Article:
I wonder if you are following all this? I see this emptiness, I see how it has come into being, I am aware that `will', or any other activity, exerted to dispel the creator of this emptiness is only another form of self-centred activity; I see that very clearly, objectively and I realize suddenly that I cannot do anything about it. You understand? Before, I did something about it, I escaped, or I tried to fill it, I tried to understand it and to go into it, but they are all other forms of isolation. So, I suddenly realize that I cannot do anything, that the more I try to do something about it, the more I am creating and building walls of isolation. The mind itself realizes that it cannot do anything about it, that thought cannot touch it, because the moment thought touches it, it breeds emptiness again. So by carefully observing, objectively, I see this whole process and the very seeing of it is enough. See what has happened. Before I have used energy to fill this emptiness, wandered all over the place and now I see the absurdity of it, the mind sees very clearly how absurd it is, so now I am not dissipating energy. Thought becomes quiet; the mind becomes completely still; it has seen the whole map of this and so there is silence; in that silence there is no loneliness. When there is that silence, that complete silence of the mind, there is beauty and love, which may, or may not, express.
Have you at all followed? Have we taken the journey together? Madame, don't say `yes'.. this, that we are talk- about, is one of the most difficult things and one of the most dangerous, because if you are at all neurotic as most of us are then it becomes complicated and ugly. This is a tremendously complex problem; when you look at this extraordinarily complex problem it becomes very, very simple; and the very simplicity of it leads you to say `that is so simple' and you think you have got it.
So, there is bliss only, which is beyond pleasure; there is beauty, which is not the expression of a cunning mind, but the beauty which is known when the mind is completely silent.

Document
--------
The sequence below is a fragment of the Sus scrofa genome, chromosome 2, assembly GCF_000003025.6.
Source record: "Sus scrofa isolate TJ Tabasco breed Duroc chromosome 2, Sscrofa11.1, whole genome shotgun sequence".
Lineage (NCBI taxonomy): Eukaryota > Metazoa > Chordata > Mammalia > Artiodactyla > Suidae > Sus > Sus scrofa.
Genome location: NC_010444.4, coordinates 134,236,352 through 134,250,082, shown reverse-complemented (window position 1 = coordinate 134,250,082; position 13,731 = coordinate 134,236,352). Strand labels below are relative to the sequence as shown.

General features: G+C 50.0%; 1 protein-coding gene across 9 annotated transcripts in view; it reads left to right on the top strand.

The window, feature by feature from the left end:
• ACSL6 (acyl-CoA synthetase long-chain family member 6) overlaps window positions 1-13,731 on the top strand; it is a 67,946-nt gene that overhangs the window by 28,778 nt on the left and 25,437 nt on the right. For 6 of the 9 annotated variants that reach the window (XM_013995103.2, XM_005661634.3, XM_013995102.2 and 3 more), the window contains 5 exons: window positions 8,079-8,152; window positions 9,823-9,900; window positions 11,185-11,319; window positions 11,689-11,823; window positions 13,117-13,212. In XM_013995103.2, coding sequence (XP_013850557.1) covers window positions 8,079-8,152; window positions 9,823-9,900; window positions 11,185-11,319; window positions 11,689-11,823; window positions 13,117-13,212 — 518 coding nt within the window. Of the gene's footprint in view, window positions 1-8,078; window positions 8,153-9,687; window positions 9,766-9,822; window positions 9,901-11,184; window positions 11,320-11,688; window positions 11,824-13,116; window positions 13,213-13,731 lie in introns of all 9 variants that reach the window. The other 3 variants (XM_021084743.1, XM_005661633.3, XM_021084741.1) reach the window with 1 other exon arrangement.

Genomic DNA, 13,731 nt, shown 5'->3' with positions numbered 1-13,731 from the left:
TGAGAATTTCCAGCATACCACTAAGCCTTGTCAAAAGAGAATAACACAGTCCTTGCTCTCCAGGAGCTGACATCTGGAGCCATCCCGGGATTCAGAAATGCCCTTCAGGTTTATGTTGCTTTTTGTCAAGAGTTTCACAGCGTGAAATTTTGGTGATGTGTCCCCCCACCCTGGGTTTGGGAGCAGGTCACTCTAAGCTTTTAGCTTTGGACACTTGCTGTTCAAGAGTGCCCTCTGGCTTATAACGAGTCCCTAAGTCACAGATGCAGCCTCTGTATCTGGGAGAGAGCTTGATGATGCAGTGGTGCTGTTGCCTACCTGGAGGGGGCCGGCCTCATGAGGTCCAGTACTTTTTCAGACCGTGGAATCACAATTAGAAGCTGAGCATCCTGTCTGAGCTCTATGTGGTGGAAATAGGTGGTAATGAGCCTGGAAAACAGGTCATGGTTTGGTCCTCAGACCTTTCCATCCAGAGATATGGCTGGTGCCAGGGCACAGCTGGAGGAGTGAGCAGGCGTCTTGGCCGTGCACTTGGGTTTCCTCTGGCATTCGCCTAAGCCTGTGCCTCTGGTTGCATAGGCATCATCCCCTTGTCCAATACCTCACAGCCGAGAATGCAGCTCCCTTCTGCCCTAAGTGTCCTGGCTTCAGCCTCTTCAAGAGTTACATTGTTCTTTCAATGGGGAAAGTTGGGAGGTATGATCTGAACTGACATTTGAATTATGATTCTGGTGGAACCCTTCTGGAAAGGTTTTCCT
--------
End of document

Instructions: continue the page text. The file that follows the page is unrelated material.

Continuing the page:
It is raining and you can hear the pattern of the drops. You can hear it with your ears, or you can hear it out of that deep silence. If you hear it with complete silence of the mind, then the beauty of it is such that cannot be put into words or onto canvas, because that beauty is something beyond self-expression. Love obviously is bliss, which is not pleasure.
Do want to talk about it, explore together?
Questioner: When there is no awareness all the old responses come into being. How is one to prevent, or to inhibit, or to put aside, the old responses?
Krishnamurti: Put it into different words, perhaps that may help. There are the states of inattention and of attention. When you are completely giving your mind, your heart, your nerves, everything you have, to attend, then the old habits, the mechanical responses, do not enter into it, thought does not come into it at all. But we cannot maintain that all the time, so we are mostly in a state of inattention, a state in there is not an alert choiceless awareness. What takes place? There is inattention and rare attention and we are trying to bridge the one to the other. How can my inattention become attention or, can attention be complete, all the time?
Inattention can never become attention. How can it? How can you make hate into love? You cannot. But investigate the ways of inattention, watch it, watch how inattention grows, be aware of it and do not try to make inattention into attention, do nothing right? You are inattentive what is happening? look at it very carefully, be aware that you are inattentive, do not try to force it to become attention. Be aware that you are inattentive, then you will change it; but you cannot do it if you say `I will be aware that I am inattentive'. You understand what I am talking about? Do please look at it, do not come to any conclusions, first look. There are two states, one is inattention, and the other in rare moments is complete attention when thought does not come into it at all; in those rare moments you will discover something wholly new. In that complete attention there is a different dimension altogether. If that then becomes something that you have known, that you have felt, that you remember, if it becomes a memory and you say to yourself `I wish I could capture that again, keep hold of it, not let it go', then that again is the state of inattention. So, be aware of inattention not, `how to be attentive' do not do anything about inattention. All right, I am inattentive, but I am very careful, I am watching it, I am not trying to give it a shape, I am not trying to change it, I am just watching it. The very watching is attention.
Questioner: The great part of our daily life is lived at the solely factual level, particularly so with children learning facts at school. Is this daily and necessary factual activity an impediment to psychological freedom?
Krishnamurti: Sir, nothing is an impediment to psychological freedom, nothing! An impediment comes into being only when there is a resistance. When there is no resistance of any kind then there is no psychological problem. If you treat the daily living, earning a livelihood, educating the children, the boredom of it all, the routine, the daily business of washing dishes, with resistance, as a hindrance, then it becomes a problem. But when you are aware of this whole process of living with its routine, with its habits, with its boredom, with its anxieties, griefs, fears, dominations, possessions when you are aware of it without any choice, (you can't do anything about that rain, or the line of those hills, and if you can look at your own activity in the same way, quietly, without any choice, without any resistance) then there is no psychological problem there is only freedom out of that.
18th July, 1968